Pull the Plug Party

One day during the summer of 1999, I returned to my apartment to see a group of my neighbors gathered in the alley behind my garage, chatting with each other. I pushed the button to open the garage door. They were quite surprised. There was a power outage in my

The Air 303 just didn't have the exposure it needed.

All solar energy is counted with a KWH meter.

neighborhood, the first of many in Chicago that summer. None of them had power, nor would they for hours.

They were already aware of my efforts to produce power and that I had "some equipment" on the roof. But suddenly they realized what it really meant that I was producing my own power. I ran an extension cord to my building partner's refrigerator (she also has a Sun Frost RF-16 but hers is 120 V). She disconnected the extension cord when power came back on.

By late summer, I still had not finished the installation. I decided to have a "Pull the Plug" party to celebrate being off the grid. I wanted to have the system really finished so people would not be tripping over extension cords. The date of the party forced me to get the system finished.

My friend and electrical consultant, Vladimir Nekola (see the cover story of HP46), came over and had me change a number of things that I had wired. He also helped me install the Trace SW2512, Enermaxer, resistor dump, meters, and disconnects.

The final task was to wire the whole system into the breakers for my apartment through a disconnect that would, in emergencies, send grid power back into my apartment and disconnect the solar power. We finished one day before the party—just enough time to stock the Sun Frost with beer and pop. The highlight of the party was to be "the only solar-cooled beer in Chicago."

boxes, lack of welding experience, and a host of other problems have delayed this project. I hope to have it completed by Spring 2001.

I have purchased more panels that are not yet installed. These, added to what I already have, should allow me to recharge the truck. I hope to eventually stop selling excess power back to the utility, and instead use it myself—recharging electric vehicle batteries.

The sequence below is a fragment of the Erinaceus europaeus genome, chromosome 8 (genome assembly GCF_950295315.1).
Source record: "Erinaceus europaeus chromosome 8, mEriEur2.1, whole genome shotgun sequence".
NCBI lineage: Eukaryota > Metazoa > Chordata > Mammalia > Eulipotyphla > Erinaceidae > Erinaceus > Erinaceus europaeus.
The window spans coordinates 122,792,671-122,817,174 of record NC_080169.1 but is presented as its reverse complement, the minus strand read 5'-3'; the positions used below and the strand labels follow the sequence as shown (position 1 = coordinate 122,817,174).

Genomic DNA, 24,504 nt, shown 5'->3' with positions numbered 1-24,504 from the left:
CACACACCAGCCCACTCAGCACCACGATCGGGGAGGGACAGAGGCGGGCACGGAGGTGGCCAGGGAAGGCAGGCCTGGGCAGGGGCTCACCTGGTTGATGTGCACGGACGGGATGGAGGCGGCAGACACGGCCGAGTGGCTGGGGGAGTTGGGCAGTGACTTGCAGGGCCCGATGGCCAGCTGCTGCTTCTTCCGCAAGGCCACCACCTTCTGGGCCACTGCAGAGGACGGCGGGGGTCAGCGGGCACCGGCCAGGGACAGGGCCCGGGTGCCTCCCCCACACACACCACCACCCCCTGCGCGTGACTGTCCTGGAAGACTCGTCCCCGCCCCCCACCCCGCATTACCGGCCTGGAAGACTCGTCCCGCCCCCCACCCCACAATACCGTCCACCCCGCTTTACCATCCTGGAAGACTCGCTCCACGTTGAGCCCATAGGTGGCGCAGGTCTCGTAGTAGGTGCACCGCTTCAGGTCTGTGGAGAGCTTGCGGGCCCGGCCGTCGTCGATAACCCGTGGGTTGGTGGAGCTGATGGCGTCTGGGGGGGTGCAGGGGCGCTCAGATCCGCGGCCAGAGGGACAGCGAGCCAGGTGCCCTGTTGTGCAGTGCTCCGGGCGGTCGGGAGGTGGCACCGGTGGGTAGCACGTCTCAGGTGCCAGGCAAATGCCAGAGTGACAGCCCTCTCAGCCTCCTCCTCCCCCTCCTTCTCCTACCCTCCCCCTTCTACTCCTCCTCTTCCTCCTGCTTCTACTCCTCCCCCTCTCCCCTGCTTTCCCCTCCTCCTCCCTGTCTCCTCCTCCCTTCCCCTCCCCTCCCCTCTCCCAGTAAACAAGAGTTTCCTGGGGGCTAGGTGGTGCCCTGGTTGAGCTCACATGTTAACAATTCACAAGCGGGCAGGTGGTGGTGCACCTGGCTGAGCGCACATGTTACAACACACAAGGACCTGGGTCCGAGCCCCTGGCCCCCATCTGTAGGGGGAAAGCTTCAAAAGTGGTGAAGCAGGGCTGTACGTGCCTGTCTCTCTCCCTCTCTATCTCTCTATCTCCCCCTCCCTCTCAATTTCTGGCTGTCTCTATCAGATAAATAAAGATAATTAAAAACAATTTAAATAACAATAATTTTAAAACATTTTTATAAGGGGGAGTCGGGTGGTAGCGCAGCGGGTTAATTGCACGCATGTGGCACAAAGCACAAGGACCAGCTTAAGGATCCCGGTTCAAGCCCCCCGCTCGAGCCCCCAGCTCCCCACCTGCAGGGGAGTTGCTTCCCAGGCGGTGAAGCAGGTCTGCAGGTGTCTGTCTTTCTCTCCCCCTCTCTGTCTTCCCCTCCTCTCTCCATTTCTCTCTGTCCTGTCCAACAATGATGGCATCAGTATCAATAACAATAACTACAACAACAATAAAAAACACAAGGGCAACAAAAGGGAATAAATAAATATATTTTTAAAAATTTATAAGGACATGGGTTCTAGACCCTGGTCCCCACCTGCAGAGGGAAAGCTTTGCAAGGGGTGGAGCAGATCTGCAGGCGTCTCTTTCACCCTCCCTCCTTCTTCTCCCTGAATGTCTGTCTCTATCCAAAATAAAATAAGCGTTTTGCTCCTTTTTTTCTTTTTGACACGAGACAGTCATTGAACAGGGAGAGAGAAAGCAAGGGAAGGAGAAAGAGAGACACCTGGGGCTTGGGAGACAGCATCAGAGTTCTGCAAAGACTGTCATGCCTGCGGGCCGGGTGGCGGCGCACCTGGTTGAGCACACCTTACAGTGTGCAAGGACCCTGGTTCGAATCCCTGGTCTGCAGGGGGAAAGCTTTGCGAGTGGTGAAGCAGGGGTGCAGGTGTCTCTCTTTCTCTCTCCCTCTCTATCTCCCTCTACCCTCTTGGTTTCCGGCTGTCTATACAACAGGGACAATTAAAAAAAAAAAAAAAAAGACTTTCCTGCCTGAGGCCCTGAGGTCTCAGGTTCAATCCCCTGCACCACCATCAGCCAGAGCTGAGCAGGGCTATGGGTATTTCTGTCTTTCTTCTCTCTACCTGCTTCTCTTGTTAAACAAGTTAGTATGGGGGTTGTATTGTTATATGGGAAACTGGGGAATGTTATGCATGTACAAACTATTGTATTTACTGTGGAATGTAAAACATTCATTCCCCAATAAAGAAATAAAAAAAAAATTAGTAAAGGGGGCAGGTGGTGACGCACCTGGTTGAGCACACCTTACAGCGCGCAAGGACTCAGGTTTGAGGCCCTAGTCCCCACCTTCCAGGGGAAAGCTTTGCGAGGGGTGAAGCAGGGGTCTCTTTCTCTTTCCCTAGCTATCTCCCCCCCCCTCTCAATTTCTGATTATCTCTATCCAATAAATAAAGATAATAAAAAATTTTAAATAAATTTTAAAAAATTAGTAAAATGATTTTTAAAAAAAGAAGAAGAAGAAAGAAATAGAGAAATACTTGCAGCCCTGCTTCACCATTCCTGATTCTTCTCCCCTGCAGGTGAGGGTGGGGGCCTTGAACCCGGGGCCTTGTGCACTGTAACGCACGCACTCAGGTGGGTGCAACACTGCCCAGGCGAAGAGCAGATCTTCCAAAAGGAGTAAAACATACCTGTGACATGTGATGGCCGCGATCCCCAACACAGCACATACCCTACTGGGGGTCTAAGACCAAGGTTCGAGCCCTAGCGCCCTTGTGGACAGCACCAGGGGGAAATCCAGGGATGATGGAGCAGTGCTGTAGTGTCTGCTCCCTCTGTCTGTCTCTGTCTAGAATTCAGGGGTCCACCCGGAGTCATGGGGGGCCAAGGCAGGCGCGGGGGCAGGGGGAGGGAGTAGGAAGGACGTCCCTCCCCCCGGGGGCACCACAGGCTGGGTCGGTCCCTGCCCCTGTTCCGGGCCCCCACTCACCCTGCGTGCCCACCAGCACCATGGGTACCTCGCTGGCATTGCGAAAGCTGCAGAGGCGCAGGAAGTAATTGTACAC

Berton System Loads

Dealing with the Surplus

I have recently started selling back to ComEd. ComEd has instituted a program to buy back power from people like me. There is a special meter that they have installed, and an external locked switch they can throw if they need to work on lines in the area.

It's not ideal for me, however. I want the inverter to sell back to ComEd only when the batteries are full. So I want the charge controller, instead of shunting the power to a resistive load, to send it to the utility. When the batteries get low, I want the inverter to stop selling solar power and redirect it back to the batteries.

I want the house to be powered from the batteries all the time, unless the batteries are low and there is no sun. At that time and only at that time do I want the inverter to take grid power to charge the batteries. I have talked to Trace. They say the inverter I have can't do that. Right now I sell to ComEd only when I'm home and can get out of "sell" mode when the sun goes down. This seems complicated. I hope I have misunderstood Trace and that someone can tell me how to do what I want to do.

Future plans include a car charging station in my garage, and an electric truck. The truck has been purchased, as well as all the parts necessary for the conversion except the batteries. Construction of motor and equipment mounts and battery

Berton System Loads

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Item

Watts

Average Hours / day

Average WH / day

%